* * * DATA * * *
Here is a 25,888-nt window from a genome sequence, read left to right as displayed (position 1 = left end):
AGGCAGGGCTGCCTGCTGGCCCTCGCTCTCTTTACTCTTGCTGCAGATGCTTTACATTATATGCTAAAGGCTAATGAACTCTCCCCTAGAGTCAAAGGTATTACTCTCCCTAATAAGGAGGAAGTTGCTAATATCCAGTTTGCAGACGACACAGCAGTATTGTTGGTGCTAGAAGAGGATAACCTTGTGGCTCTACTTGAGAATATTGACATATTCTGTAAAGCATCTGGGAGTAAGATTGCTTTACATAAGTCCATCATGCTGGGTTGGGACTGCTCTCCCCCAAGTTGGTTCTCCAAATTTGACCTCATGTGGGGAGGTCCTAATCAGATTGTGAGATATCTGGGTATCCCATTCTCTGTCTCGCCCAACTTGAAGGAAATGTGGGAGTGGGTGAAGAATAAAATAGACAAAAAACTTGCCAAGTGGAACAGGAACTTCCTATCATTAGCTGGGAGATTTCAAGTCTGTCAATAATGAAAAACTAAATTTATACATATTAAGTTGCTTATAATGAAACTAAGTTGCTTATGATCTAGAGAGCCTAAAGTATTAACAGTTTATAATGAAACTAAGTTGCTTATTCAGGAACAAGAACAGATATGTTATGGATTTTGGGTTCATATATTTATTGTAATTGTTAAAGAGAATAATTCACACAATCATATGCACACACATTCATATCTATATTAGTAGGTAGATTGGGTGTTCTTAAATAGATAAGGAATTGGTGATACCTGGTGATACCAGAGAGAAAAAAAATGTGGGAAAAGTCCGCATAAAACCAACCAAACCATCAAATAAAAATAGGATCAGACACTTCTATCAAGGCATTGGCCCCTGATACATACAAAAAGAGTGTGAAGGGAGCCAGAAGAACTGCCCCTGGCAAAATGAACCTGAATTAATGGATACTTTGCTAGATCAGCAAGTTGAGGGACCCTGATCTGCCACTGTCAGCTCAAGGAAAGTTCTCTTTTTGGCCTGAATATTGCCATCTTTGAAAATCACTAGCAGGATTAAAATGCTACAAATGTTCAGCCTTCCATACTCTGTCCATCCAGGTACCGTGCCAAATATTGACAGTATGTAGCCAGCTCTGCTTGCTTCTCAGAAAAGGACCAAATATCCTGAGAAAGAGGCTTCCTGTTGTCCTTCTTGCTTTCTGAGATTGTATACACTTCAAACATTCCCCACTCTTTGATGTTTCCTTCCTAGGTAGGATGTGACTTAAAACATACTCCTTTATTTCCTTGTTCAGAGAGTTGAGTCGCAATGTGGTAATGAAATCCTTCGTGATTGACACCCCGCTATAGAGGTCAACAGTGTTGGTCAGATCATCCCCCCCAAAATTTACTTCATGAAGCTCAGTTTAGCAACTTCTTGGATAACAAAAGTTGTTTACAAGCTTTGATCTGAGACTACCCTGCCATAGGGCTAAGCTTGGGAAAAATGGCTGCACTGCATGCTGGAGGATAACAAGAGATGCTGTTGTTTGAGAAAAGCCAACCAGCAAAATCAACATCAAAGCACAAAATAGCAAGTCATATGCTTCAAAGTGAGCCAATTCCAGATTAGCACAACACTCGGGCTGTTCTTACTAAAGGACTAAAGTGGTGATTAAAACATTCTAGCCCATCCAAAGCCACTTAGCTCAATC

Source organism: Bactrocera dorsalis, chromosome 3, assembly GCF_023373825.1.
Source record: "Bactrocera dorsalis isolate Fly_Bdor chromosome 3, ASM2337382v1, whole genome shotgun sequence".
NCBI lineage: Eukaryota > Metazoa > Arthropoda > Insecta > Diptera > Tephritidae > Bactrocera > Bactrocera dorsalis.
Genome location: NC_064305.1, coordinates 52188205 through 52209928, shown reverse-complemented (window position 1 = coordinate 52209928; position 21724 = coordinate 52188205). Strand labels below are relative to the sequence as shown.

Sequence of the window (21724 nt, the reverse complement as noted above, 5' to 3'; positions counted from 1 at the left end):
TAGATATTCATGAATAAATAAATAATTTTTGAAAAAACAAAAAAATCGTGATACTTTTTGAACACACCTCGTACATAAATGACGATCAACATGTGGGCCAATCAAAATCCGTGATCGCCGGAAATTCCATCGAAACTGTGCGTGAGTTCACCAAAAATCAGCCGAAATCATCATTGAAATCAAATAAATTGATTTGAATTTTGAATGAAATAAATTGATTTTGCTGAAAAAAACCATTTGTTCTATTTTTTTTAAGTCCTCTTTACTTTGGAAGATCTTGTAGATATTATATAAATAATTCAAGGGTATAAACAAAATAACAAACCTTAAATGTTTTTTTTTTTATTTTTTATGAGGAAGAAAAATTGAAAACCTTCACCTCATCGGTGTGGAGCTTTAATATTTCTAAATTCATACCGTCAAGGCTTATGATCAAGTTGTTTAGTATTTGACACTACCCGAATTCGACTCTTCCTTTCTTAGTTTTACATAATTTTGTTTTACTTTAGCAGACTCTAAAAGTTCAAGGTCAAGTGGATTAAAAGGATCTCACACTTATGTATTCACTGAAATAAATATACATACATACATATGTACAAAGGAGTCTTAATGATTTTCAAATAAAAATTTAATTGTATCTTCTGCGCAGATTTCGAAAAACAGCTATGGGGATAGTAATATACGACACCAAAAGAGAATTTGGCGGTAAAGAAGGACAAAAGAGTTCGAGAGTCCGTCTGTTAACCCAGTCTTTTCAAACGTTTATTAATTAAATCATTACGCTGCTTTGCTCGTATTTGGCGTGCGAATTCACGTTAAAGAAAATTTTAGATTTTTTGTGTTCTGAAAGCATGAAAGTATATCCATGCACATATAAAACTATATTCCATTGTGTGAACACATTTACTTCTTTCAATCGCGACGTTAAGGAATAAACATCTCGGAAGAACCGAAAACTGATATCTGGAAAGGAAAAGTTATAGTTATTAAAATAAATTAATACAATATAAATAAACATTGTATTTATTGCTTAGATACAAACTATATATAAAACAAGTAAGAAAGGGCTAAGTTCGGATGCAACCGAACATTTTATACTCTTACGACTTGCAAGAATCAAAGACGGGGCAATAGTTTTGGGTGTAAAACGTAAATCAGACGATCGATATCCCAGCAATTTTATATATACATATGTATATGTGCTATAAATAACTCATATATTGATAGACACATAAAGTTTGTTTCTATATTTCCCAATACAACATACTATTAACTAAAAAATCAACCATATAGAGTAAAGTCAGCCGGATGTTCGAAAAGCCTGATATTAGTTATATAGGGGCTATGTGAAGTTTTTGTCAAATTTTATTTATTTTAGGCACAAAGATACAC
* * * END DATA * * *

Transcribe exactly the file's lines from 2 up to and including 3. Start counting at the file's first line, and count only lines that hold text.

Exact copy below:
AGGCAGGGCTGCCTGCTGGCCCTCGCTCTCTTTACTCTTGCTGCAGATGCTTTACATTATATGCTAAAGGCTAATGAACTCTCCCCTAGAGTCAAAGGTATTACTCTCCCTAATAAGGAGGAAGTTGCTAATATCCAGTTTGCAGACGACACAGCAGTATTGTTGGTGCTAGAAGAGGATAACCTTGTGGCTCTACTTGAGAATATTGACATATTCTGTAAAGCATCTGGGAGTAAGATTGCTTTACATAAGTCCATCATGCTGGGTTGGGACTGCTCTCCCCCAAGTTGGTTCTCCAAATTTGACCTCATGTGGGGAGGTCCTAATCAGATTGTGAGATATCTGGGTATCCCATTCTCTGTCTCGCCCAACTTGAAGGAAATGTGGGAGTGGGTGAAGAATAAAATAGACAAAAAACTTGCCAAGTGGAACAGGAACTTCCTATCATTAGCTGGGAGATTTCAAGTCTGTCAATAATGAAAAACTAAATTTATACATATTAAGTTGCTTATAATGAAACTAAGTTGCTTATGATCTAGAGAGCCTAAAGTATTAACAGTTTATAATGAAACTAAGTTGCTTATTCAGGAACAAGAACAGATATGTTATGGATTTTGGGTTCATATATTTATTGTAATTGTTAAAGAGAATAATTCACACAATCATATGCACACACATTCATATCTATATTAGTAGGTAGATTGGGTGTTCTTAAATAGATAAGGAATTGGTGATACCTGGTGATACCAGAGAGAAAAAAAATGTGGGAAAAGTCCGCATAAAACCAACCAAACCATCAAATAAAAATAGGATCAGACACTTCTATCAAGGCATTGGCCCCTGATACATACAAAAAGAGTGTGAAGGGAGCCAGAAGAACTGCCCCTGGCAAAATGAACCTGAATTAATGGATACTTTGCTAGATCAGCAAGTTGAGGGACCCTGATCTGCCACTGTCAGCTCAAGGAAAGTTCTCTTTTTGGCCTGAATATTGCCATCTTTGAAAATCACTAGCAGGATTAAAATGCTACAAATGTTCAGCCTTCCATACTCTGTCCATCCAGGTACCGTGCCAAATATTGACAGTATGTAGCCAGCTCTGCTTGCTTCTCAGAAAAGGACCAAATATCCTGAGAAAGAGGCTTCCTGTTGTCCTTCTTGCTTTCTGAGATTGTATACACTTCAAACATTCCCCACTCTTTGATGTTTCCTTCCTAGGTAGGATGTGACTTAAAACATACTCCTTTATTTCCTTGTTCAGAGAGTTGAGTCGCAATGTGGTAATGAAATCCTTCGTGATTGACACCCCGCTATAGAGGTCAACAGTGTTGGTCAGATCATCCCCCCCAAAATTTACTTCATGAAGCTCAGTTTAGCAACTTCTTGGATAACAAAAGTTGTTTACAAGCTTTGATCTGAGACTACCCTGCCATAGGGCTAAGCTTGGGAAAAATGGCTGCACTGCATGCTGGAGGATAACAAGAGATGCTGTTGTTTGAGAAAAGCCAACCAGCAAAATCAACATCAAAGCACAAAATAGCAAGTCATATGCTTCAAAGTGAGCCAATTCCAGATTAGCACAACACTCGGGCTGTTCTTACTAAAGGACTAAAGTGGTGATTAAAACATTCTAGCCCATCCAAAGCCACTTAGCTCAATC

Source organism: Bactrocera dorsalis, chromosome 3, assembly GCF_023373825.1.